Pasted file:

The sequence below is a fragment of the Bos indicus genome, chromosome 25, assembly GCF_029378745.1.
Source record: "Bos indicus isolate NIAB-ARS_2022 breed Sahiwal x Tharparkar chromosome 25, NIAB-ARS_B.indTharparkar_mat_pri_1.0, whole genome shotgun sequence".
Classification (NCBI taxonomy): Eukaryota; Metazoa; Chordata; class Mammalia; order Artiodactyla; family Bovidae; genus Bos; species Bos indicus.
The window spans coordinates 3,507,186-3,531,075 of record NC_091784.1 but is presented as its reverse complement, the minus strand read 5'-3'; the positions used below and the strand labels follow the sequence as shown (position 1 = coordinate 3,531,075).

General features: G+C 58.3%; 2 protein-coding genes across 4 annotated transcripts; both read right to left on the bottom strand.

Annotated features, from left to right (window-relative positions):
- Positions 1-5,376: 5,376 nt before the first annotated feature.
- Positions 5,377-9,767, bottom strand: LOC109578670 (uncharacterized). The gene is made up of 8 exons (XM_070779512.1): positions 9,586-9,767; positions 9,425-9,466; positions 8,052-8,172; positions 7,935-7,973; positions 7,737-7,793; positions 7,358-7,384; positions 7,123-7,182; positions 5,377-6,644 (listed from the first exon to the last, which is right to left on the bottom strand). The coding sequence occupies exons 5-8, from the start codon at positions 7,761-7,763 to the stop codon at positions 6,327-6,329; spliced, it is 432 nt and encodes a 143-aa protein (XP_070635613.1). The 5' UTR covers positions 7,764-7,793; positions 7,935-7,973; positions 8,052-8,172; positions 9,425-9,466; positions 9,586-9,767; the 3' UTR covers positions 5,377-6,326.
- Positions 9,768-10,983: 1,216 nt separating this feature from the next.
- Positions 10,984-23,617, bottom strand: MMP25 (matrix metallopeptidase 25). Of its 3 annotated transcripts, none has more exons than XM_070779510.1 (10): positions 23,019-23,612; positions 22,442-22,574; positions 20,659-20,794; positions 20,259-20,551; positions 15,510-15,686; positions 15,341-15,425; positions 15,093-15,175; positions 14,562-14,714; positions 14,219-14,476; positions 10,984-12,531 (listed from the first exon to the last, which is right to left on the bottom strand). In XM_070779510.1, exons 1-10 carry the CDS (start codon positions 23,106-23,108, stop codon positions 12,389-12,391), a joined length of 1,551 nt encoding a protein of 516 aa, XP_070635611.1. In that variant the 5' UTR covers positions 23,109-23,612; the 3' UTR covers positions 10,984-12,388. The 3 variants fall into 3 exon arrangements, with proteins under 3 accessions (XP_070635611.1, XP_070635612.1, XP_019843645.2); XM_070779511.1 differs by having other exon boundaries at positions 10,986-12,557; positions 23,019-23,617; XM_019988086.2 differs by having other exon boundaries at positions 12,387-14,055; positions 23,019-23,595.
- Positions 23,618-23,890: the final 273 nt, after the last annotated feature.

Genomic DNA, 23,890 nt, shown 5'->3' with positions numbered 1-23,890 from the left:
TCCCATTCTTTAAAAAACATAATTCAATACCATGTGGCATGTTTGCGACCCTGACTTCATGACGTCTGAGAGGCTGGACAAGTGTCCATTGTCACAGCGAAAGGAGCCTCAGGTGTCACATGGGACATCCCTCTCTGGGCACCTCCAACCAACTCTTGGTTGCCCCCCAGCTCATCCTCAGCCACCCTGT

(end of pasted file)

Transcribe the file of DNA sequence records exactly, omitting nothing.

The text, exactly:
The sequence below is a fragment of the Bos indicus genome, chromosome 25, assembly GCF_029378745.1.
Source record: "Bos indicus isolate NIAB-ARS_2022 breed Sahiwal x Tharparkar chromosome 25, NIAB-ARS_B.indTharparkar_mat_pri_1.0, whole genome shotgun sequence".
Classification (NCBI taxonomy): Eukaryota; Metazoa; Chordata; class Mammalia; order Artiodactyla; family Bovidae; genus Bos; species Bos indicus.
The window spans coordinates 3,507,186-3,531,075 of record NC_091784.1 but is presented as its reverse complement, the minus strand read 5'-3'; the positions used below and the strand labels follow the sequence as shown (position 1 = coordinate 3,531,075).

General features: G+C 58.3%; 2 protein-coding genes across 4 annotated transcripts; both read right to left on the bottom strand.

Annotated features, from left to right (window-relative positions):
- Positions 1-5,376: 5,376 nt before the first annotated feature.
- Positions 5,377-9,767, bottom strand: LOC109578670 (uncharacterized). The gene is made up of 8 exons (XM_070779512.1): positions 9,586-9,767; positions 9,425-9,466; positions 8,052-8,172; positions 7,935-7,973; positions 7,737-7,793; positions 7,358-7,384; positions 7,123-7,182; positions 5,377-6,644 (listed from the first exon to the last, which is right to left on the bottom strand). The coding sequence occupies exons 5-8, from the start codon at positions 7,761-7,763 to the stop codon at positions 6,327-6,329; spliced, it is 432 nt and encodes a 143-aa protein (XP_070635613.1). The 5' UTR covers positions 7,764-7,793; positions 7,935-7,973; positions 8,052-8,172; positions 9,425-9,466; positions 9,586-9,767; the 3' UTR covers positions 5,377-6,326.
- Positions 9,768-10,983: 1,216 nt separating this feature from the next.
- Positions 10,984-23,617, bottom strand: MMP25 (matrix metallopeptidase 25). Of its 3 annotated transcripts, none has more exons than XM_070779510.1 (10): positions 23,019-23,612; positions 22,442-22,574; positions 20,659-20,794; positions 20,259-20,551; positions 15,510-15,686; positions 15,341-15,425; positions 15,093-15,175; positions 14,562-14,714; positions 14,219-14,476; positions 10,984-12,531 (listed from the first exon to the last, which is right to left on the bottom strand). In XM_070779510.1, exons 1-10 carry the CDS (start codon positions 23,106-23,108, stop codon positions 12,389-12,391), a joined length of 1,551 nt encoding a protein of 516 aa, XP_070635611.1. In that variant the 5' UTR covers positions 23,109-23,612; the 3' UTR covers positions 10,984-12,388. The 3 variants fall into 3 exon arrangements, with proteins under 3 accessions (XP_070635611.1, XP_070635612.1, XP_019843645.2); XM_070779511.1 differs by having other exon boundaries at positions 10,986-12,557; positions 23,019-23,617; XM_019988086.2 differs by having other exon boundaries at positions 12,387-14,055; positions 23,019-23,595.
- Positions 23,618-23,890: the final 273 nt, after the last annotated feature.

Genomic DNA, 23,890 nt, shown 5'->3' with positions numbered 1-23,890 from the left:
TCCCATTCTTTAAAAAACATAATTCAATACCATGTGGCATGTTTGCGACCCTGACTTCATGACGTCTGAGAGGCTGGACAAGTGTCCATTGTCACAGCGAAAGGAGCCTCAGGTGTCACATGGGACATCCCTCTCTGGGCACCTCCAACCAACTCTTGGTTGCCCCCCAGCTCATCCTCAGCCACCCTGT